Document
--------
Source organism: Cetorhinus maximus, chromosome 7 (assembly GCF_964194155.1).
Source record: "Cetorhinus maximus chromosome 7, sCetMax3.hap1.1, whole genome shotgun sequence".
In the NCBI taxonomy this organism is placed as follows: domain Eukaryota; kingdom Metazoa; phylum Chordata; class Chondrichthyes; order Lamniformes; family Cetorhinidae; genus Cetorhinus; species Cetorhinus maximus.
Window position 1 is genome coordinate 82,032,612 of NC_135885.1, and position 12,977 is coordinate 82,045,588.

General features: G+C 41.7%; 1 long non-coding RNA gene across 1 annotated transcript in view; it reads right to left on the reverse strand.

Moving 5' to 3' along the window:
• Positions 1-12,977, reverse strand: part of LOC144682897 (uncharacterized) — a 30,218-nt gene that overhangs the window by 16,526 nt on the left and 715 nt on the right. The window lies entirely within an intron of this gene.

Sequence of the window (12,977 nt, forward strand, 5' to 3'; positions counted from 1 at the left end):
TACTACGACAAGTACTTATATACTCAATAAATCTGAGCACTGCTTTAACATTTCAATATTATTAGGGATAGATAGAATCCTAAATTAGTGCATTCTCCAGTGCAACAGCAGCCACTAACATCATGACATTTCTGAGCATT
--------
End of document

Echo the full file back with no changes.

Source organism: Cetorhinus maximus, chromosome 7 (assembly GCF_964194155.1).
Source record: "Cetorhinus maximus chromosome 7, sCetMax3.hap1.1, whole genome shotgun sequence".
In the NCBI taxonomy this organism is placed as follows: domain Eukaryota; kingdom Metazoa; phylum Chordata; class Chondrichthyes; order Lamniformes; family Cetorhinidae; genus Cetorhinus; species Cetorhinus maximus.
Window position 1 is genome coordinate 82,032,612 of NC_135885.1, and position 12,977 is coordinate 82,045,588.

General features: G+C 41.7%; 1 long non-coding RNA gene across 1 annotated transcript in view; it reads right to left on the reverse strand.

Moving 5' to 3' along the window:
• Positions 1-12,977, reverse strand: part of LOC144682897 (uncharacterized) — a 30,218-nt gene that overhangs the window by 16,526 nt on the left and 715 nt on the right. The window lies entirely within an intron of this gene.

Sequence of the window (12,977 nt, forward strand, 5' to 3'; positions counted from 1 at the left end):
TACTACGACAAGTACTTATATACTCAATAAATCTGAGCACTGCTTTAACATTTCAATATTATTAGGGATAGATAGAATCCTAAATTAGTGCATTCTCCAGTGCAACAGCAGCCACTAACATCATGACATTTCTGAGCATT